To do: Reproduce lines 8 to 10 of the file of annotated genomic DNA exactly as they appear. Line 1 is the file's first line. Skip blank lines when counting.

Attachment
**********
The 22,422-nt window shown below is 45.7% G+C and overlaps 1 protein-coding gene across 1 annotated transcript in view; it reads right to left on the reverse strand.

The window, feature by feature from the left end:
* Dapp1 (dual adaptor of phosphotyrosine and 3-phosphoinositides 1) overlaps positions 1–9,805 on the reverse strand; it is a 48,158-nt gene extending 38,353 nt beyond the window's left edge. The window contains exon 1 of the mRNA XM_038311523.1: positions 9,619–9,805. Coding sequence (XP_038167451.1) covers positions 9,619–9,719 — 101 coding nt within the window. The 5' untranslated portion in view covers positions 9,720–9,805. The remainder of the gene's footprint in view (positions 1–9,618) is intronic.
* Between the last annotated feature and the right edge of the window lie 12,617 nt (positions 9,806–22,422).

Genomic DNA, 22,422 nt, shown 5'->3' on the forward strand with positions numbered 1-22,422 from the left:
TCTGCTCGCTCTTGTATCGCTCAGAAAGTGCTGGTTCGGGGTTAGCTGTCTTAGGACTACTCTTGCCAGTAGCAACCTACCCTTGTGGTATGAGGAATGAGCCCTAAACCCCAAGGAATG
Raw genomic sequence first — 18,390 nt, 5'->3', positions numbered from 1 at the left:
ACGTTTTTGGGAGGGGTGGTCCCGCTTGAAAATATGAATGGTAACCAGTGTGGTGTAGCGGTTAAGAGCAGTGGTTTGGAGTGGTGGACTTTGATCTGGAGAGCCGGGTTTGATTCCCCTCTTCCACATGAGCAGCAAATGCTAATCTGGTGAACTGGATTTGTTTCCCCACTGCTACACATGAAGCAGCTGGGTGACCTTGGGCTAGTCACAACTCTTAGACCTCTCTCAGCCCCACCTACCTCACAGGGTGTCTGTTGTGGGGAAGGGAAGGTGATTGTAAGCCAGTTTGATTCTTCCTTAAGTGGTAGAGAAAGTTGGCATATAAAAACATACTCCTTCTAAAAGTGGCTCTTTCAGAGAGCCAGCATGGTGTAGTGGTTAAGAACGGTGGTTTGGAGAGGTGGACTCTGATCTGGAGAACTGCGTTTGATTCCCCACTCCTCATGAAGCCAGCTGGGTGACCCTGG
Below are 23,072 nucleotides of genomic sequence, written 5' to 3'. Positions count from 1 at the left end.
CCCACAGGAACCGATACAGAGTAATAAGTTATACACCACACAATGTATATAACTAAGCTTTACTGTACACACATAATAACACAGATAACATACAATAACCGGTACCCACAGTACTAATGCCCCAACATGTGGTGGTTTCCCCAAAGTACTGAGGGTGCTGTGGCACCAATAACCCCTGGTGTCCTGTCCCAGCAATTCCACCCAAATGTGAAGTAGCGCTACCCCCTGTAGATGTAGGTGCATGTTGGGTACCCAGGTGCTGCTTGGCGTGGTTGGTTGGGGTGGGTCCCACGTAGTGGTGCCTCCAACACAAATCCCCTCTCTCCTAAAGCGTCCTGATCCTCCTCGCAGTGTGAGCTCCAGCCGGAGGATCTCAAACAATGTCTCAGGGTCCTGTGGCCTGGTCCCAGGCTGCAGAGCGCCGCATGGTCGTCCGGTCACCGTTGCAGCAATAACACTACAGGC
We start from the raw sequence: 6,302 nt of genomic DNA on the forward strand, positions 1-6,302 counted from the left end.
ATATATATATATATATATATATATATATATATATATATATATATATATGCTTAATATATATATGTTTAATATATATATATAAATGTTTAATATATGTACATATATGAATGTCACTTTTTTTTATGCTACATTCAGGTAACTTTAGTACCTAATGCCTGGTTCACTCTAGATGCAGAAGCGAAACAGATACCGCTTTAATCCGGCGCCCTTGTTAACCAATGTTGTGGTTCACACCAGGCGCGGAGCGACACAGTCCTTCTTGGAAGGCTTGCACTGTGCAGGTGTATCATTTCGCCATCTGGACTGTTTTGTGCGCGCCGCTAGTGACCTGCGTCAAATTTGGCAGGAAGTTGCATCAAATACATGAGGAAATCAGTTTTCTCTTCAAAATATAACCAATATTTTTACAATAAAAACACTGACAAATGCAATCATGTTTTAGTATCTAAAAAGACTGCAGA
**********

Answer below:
ACGTTTTTGGGAGGGGTGGTCCCGCTTGAAAATATGAATGGTAACCAGTGTGGTGTAGCGGTTAAGAGCAGTGGTTTGGAGTGGTGGACTTTGATCTGGAGAGCCGGGTTTGATTCCCCTCTTCCACATGAGCAGCAAATGCTAATCTGGTGAACTGGATTTGTTTCCCCACTGCTACACATGAAGCAGCTGGGTGACCTTGGGCTAGTCACAACTCTTAGACCTCTCTCAGCCCCACCTACCTCACAGGGTGTCTGTTGTGGGGAAGGGAAGGTGATTGTAAGCCAGTTTGATTCTTCCTTAAGTGGTAGAGAAAGTTGGCATATAAAAACATACTCCTTCTAAAAGTGGCTCTTTCAGAGAGCCAGCATGGTGTAGTGGTTAAGAACGGTGGTTTGGAGAGGTGGACTCTGATCTGGAGAACTGCGTTTGATTCCCCACTCCTCATGAAGCCAGCTGGGTGACCCTGG
Below are 23,072 nucleotides of genomic sequence, written 5' to 3'. Positions count from 1 at the left end.
CCCACAGGAACCGATACAGAGTAATAAGTTATACACCACACAATGTATATAACTAAGCTTTACTGTACACACATAATAACACAGATAACATACAATAACCGGTACCCACAGTACTAATGCCCCAACATGTGGTGGTTTCCCCAAAGTACTGAGGGTGCTGTGGCACCAATAACCCCTGGTGTCCTGTCCCAGCAATTCCACCCAAATGTGAAGTAGCGCTACCCCCTGTAGATGTAGGTGCATGTTGGGTACCCAGGTGCTGCTTGGCGTGGTTGGTTGGGGTGGGTCCCACGTAGTGGTGCCTCCAACACAAATCCCCTCTCTCCTAAAGCGTCCTGATCCTCCTCGCAGTGTGAGCTCCAGCCGGAGGATCTCAAACAATGTCTCAGGGTCCTGTGGCCTGGTCCCAGGCTGCAGAGCGCCGCATGGTCGTCCGGTCACCGTTGCAGCAATAACACTACAGGC